Scientists developing new drugs, diagnostic tests or other technologies often struggle to secure funding to demonstrate the commercial feasibility of their research. Federal dollars typically don’t cover such proof-of-concept studies.
But the university’s Bear Cub grants help fill the gap, providing much-needed support to investigators to move their discoveries beyond the laboratory and into the marketplace.
The grants, awarded annually through the university’s Office of Technology Management, aid scientists who aim to commercialize their research.
This spring, the technology management office awarded $235,000 in Bear Cub grants to four research teams among nearly 30 that applied.
“The interest by faculty and students in commercializing their technologies has grown substantially in recent years,” said Evan Kharasch, MD, PhD, Washington University’s vice chancellor for research. “This is a testament to the innovative nature of their research and a genuine interest in solving real-world problems. Through the Bear Cub program and other initiatives, we want to provide multiple opportunities for our scientists to commercialize their discoveries.”
This year’s winners are:
Delphine L. Chen, MD, assistant professor of radiology,who is developing a noninvasive method to measure the activity of an enzyme called PARP in cancers. Some deadly breast and ovarian tumors rely on PARP for survival, and other cancer types also are thought to depend on the enzyme. Chen’s research could help doctors identify which patients are likely to respond to a new class of promising cancer drugs called PARP inhibitors. Her technology measures PARP activity in tumors using PET imaging without requiring a biopsy. Some tumors also increase PARP production after treatment with chemotherapy, leading to treatment resistance. The same technology also could be used to more accurately determine why chemotherapy drugs are no longer effective.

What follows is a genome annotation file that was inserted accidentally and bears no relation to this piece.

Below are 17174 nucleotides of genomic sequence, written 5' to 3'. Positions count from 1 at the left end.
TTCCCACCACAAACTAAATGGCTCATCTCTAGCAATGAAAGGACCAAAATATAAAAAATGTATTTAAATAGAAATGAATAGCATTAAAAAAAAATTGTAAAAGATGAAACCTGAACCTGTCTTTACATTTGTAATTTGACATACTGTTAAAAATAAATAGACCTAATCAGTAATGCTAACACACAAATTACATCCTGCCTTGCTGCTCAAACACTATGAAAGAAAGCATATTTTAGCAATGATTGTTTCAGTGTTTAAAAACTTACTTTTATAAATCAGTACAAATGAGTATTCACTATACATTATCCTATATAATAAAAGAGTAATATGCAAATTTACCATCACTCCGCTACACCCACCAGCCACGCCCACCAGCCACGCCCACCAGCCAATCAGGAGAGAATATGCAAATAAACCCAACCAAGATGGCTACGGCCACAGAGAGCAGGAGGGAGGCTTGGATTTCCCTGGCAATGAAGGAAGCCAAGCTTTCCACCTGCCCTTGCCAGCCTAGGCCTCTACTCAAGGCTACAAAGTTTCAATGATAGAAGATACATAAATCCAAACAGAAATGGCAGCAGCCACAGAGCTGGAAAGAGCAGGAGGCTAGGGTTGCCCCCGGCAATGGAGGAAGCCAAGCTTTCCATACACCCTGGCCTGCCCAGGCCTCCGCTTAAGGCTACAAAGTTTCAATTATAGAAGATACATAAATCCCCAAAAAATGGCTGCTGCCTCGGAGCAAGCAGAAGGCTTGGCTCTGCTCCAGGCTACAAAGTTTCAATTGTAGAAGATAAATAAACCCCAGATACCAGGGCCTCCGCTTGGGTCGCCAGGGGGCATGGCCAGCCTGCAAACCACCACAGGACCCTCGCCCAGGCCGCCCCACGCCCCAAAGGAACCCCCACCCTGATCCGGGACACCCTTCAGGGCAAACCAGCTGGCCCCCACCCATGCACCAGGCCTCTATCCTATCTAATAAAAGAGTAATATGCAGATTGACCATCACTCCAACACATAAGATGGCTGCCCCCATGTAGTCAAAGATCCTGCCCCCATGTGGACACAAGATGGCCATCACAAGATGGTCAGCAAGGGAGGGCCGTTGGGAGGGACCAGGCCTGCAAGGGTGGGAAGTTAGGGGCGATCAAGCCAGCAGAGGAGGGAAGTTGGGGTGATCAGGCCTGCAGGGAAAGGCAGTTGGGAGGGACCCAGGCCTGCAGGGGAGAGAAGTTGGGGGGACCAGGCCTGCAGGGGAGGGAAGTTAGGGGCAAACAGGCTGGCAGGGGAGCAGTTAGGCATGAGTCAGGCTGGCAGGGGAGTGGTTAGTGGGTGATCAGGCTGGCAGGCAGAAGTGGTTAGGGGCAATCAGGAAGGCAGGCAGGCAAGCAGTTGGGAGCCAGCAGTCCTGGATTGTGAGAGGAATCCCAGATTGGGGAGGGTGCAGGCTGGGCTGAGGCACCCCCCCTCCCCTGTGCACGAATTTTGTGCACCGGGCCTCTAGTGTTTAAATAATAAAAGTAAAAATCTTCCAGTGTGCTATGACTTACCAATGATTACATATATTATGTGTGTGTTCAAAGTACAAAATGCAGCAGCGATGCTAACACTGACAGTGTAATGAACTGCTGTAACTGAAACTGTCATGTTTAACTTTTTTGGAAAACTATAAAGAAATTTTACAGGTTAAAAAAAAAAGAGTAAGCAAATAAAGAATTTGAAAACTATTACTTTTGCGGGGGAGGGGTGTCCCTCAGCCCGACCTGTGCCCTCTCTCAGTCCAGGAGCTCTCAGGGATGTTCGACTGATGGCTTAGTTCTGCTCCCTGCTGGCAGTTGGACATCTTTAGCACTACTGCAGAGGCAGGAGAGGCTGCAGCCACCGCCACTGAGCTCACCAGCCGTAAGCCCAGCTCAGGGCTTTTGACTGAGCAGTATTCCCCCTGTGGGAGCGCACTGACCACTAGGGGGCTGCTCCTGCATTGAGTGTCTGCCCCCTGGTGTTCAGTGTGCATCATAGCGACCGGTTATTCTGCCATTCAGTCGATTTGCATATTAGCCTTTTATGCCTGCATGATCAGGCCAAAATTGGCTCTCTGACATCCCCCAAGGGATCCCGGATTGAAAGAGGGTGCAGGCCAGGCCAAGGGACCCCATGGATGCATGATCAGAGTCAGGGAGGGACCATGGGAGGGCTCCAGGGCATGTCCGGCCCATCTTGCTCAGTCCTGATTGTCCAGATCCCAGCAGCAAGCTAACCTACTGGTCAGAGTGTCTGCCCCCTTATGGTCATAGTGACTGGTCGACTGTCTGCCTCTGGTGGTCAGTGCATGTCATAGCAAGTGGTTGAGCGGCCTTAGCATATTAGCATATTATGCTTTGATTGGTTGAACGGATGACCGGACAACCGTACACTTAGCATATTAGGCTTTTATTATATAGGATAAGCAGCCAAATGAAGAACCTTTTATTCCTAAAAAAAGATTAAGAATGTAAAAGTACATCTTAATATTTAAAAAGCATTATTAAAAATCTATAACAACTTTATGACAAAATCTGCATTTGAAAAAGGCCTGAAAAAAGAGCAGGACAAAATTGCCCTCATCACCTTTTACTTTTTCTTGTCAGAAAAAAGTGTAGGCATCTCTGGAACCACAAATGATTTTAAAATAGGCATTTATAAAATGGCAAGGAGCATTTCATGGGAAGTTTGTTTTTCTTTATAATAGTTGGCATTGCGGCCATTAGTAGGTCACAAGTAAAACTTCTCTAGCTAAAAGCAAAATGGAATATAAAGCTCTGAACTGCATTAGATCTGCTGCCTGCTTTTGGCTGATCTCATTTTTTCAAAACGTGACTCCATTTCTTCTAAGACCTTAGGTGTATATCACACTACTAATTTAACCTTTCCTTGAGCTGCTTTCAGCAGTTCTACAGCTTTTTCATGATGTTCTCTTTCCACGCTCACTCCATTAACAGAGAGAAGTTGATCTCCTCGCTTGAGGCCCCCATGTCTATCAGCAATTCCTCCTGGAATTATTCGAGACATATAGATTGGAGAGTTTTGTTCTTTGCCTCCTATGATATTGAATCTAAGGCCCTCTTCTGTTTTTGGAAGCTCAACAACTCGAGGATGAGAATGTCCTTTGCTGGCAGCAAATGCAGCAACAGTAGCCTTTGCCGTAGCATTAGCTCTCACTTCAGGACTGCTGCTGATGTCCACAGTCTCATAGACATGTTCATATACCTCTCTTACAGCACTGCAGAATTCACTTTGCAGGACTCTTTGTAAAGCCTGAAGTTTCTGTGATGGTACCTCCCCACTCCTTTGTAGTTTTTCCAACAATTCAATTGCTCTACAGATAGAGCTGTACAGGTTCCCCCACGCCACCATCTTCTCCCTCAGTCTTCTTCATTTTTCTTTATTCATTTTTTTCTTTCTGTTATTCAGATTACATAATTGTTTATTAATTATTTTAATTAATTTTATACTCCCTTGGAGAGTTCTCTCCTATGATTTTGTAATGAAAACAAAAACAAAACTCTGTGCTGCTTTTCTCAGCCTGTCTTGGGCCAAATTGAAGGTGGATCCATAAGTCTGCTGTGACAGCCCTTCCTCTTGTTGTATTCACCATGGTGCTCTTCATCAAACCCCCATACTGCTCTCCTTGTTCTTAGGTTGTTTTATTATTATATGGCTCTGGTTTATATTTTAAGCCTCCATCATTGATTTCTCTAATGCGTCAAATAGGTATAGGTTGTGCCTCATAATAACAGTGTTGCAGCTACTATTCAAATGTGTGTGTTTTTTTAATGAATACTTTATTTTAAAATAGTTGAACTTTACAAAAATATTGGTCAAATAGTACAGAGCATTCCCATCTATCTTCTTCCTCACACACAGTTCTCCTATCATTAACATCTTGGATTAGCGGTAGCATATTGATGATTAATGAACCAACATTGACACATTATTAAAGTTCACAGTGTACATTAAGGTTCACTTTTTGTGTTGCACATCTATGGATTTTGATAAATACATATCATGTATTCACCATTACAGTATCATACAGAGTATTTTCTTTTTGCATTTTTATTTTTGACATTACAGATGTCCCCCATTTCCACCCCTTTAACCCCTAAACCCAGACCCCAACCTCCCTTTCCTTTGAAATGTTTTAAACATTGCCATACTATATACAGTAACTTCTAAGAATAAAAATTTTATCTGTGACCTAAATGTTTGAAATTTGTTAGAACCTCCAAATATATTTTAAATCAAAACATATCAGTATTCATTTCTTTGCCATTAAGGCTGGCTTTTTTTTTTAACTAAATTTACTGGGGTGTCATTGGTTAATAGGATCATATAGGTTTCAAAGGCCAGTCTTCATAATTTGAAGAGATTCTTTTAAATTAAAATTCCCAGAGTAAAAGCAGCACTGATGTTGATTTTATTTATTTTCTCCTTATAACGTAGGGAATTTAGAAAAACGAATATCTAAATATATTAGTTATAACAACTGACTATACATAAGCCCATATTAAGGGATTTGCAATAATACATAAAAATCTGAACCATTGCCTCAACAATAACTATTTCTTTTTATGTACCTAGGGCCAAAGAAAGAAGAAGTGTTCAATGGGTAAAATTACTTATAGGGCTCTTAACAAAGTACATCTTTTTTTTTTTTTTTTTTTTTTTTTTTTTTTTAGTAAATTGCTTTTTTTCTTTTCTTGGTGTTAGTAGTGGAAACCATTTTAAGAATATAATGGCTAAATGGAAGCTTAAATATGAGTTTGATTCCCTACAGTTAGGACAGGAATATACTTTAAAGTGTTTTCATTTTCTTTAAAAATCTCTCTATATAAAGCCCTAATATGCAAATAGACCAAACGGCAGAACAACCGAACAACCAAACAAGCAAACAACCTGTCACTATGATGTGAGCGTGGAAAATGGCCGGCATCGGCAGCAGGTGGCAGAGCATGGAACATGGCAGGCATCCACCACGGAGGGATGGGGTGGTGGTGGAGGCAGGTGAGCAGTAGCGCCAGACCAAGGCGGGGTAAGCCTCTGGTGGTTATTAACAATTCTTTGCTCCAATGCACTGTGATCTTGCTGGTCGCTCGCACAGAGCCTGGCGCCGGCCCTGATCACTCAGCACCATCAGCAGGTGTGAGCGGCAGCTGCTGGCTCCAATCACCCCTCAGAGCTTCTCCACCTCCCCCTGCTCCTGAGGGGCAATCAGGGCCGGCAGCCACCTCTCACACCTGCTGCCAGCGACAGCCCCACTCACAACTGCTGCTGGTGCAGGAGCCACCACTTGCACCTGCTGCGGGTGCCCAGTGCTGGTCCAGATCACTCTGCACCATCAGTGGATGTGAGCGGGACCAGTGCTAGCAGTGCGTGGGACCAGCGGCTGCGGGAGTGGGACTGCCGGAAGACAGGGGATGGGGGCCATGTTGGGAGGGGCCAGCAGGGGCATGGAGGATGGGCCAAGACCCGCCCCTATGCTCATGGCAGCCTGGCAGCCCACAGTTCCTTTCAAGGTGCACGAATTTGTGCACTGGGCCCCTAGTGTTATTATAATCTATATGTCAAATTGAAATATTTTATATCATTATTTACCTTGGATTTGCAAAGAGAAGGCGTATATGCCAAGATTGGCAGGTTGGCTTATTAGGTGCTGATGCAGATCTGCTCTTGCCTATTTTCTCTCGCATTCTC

Pancreatic cancer is notoriously difficult to treat, with only 6 percent of patients surviving five years after their diagnosis. William G. Hawkins, MD, associate professor of surgery, has synthesized a therapeutic that combines a small-molecule drug that targets pancreatic cancer cells with an enhanced delivery mechanism to ensure that sufficient quantities reach the tumor. In animal models, even a short course of the therapeutic doubled survival. The drug also makes cancer cells more sensitive to chemotherapy drugs, suggesting it could be used in combination with existing drugs.
Graduate student Yi-Chieh “EJ” Perng and Deborah J. Lenschow, MD, PhD, assistant professor of medicine, have identified a new class of drugs that potentially could treat cytomegalovirus, a type of herpes virus that infects most U.S. adults at some point in their lives. In healthy people, the virus rarely causes symptoms. But it can hide in the body and re-emerge years later, causing significant illness in patients with compromised immune systems, such as those who have had organ or bone marrow transplants. Only a limited number of drugs are available to treat the virus, and they can be highly toxic and lead to treatment resistance if used repeatedly. In preliminary studies, the researchers have shown that a class of drugs in clinical trials for other diseases also is effective against cytomegalovirus and is less likely than current drugs to cause toxic side effects or treatment resistance.
Srikanth Singamaneni, PhD, assistant professor of mechanical engineering and materials science, is developing a smartphone-based rapid diagnostic test to detect acute kidney injury. Each year, an estimated 1.5 million critically ill patients in hospital intensive-care units develop a sudden loss of kidney function, prolonging their stays and adding billions to health-care costs. But diagnostic tests typically take several days to provide results, which delays treatment. Singamaneni’s innovative test detects a urine biomarker of acute kidney injury using a spectrometer that can be attached to a smartphone. The test is relatively inexpensive and produces results in about 30 minutes, which also makes it practical to use in settings with limited access to sophisticated technologies.